Daily Archives: December 11, 2008

December 14, 2008 — Contents

SUNDAY DECEMBER 14 CONTENTS

(1)  EDIORIAL:  Russia, the Africa of the North

(2)  Back in the USSR (LR told you so)

(3)  Latynina on the Russian Economic Morass

(4)  Russian Pipelines in Peril

(5)  The Sunday Funnies

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EDITORIAL: Russia, the Africa of the North

EDITORIAL

Russia, the Africa of the North

Cameroon, Ethiopia, Congo and Russia. What do these four nations have in common?

They are part of a group of six nations, which also includes Vietnam and Peru, that currently, according to the Committee to Protect Journalists, have at least two journalists each in prison because of their writing alone.

Only eight countries on the entire planet have more incarcerated journalists according to CPJ.  Russia, it seems, is the Africa of the North.

This doesn’t take into consideration, of course, jounalists who are currently being prosecuted and face future  jail time, or those who are brutally assaulted, driven into exile or killed outright.

The two journalists currently being persecuted by the Kremlin are Anatoly Sardayev, editor of Mordoviya Segodnya and Boris Stomakhin, editor of Radikalnaya Politika.

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Back to the USSR

Everything old is new again . . . and we told you so long ago!

Everything old is new again . . . and we told you so long ago!

We noted in an editorial on Friday that this blog, once accused of extremism, is now mainstream conventional wisdom on Russia.  As if to confirm us, one of the world’s leading Russia correspondents, Luke Harding of the Guardian, lays out the horrifying facts in a manner no thinking person can dispute, saying things we’ve been saying (and predicting) since April 2006:

Tanks rolling into neighbouring countries, the media back under state control and Kremlin policy shrouded in secrecy … Luke Harding reports on why Russia seems hellbent on reverting to its Soviet past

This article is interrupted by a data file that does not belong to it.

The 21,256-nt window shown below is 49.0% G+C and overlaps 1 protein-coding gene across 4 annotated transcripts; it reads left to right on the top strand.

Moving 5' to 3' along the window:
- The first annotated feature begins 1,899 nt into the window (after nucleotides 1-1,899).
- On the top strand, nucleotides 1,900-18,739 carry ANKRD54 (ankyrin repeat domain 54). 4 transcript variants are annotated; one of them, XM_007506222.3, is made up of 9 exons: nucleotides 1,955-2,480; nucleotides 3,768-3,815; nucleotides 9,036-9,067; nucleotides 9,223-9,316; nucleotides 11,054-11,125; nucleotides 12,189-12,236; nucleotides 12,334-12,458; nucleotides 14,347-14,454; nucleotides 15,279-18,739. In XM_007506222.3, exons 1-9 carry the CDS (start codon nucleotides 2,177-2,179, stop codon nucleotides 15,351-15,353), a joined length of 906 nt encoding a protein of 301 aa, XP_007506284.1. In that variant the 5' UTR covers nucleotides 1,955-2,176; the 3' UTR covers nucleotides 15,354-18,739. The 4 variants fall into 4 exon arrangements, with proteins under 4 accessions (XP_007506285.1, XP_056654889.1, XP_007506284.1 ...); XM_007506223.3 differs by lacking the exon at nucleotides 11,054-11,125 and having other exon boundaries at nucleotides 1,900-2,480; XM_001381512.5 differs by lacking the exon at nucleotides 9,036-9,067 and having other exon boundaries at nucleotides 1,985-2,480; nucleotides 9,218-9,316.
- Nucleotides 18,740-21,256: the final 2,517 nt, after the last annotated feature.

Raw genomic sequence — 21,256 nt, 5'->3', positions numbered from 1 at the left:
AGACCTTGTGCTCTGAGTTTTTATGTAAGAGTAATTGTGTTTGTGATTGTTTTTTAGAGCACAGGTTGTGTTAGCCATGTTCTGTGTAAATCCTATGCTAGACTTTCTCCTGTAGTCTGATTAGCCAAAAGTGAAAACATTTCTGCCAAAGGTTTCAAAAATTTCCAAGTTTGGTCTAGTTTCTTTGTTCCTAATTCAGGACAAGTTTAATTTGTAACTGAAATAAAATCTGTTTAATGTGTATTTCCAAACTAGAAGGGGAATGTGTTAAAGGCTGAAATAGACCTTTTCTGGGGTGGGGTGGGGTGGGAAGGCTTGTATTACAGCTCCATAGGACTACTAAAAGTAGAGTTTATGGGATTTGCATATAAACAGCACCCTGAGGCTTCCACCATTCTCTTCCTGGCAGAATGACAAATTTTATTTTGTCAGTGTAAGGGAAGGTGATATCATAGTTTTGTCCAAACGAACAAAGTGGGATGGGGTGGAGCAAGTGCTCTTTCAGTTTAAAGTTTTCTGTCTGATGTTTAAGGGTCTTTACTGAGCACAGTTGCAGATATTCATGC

The first thing you come across after hanging up your coat is Yuri Andropov, the former Soviet leader and KGB boss. A large white bust of Andropov adorns the lobby. Next to him, just up the stairs, is a portrait of another KGB protege who went on to bigger things, Vladimir Putin. (Putin is wearing his famous judo outfit. He looks terrific, relaxed. His hands rest lightly, almost pertly, on his hips.)

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Latynina on the Russian Morass

Hero journalist Yulia Latynina, writing in the Moscow Times:

Although everyone is now saying that Russia is going through a financial crisis, this seems strange to me. Imagine a drug addict who sold everything he owns to support his addiction, loses his job and his wife, and then says his problem is that he has no money.

The global financial crisis has shown the whole world the extent to which Prime Minister Vladimir Putin’s power vertical model is flawed — both politically and economically.

Over the past eight years, the government apparatus has been used as a mechanism to protect the highest-ranking officials to rule as they saw fit, regardless of how ineffective and incompetent they were. When oil prices were high and the state coffers were overflowing with petrodollars, the cost of running the country poorly was virtually nothing.

But with the crash in oil prices, what is going to happen now?

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Russian Pipelines in Peril

The Moscow Times reports:

The country’s falling oil output may make a planned export pipeline to the Baltic Sea a costly white elephant — built for political rather than economic ends, its critics say.

Designed to cut Russia’s dependence on transit states, the BTS-2 link is poised to boost shipping costs for oil majors and further dry up state funds at a time when Russia needs billions to support the ruble and help companies refinance foreign debts.  “It is unclear where Transneft intends to find oil for the new pipeline given declining oil production and exports and already ample spare capacity in the pipeline system,” said Valery Nesterov, an energy analyst at Troika Dialog. “Transneft faces the prospect of paying up to $5 billion for a project that would bring no additional revenues, except those accompanied by a similar increase in costs,” he added.

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The Sunday Funnies

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Translation: On the bull is written: “2009, the Year of the Bull.”  The hind end (Medvedev) asks:  “Why do I have to bring up the rear?” The front end (Putin) answers:  “Get off my case. When it’s the year of the bear, you can take the lead.”

Source:  Ellustrator.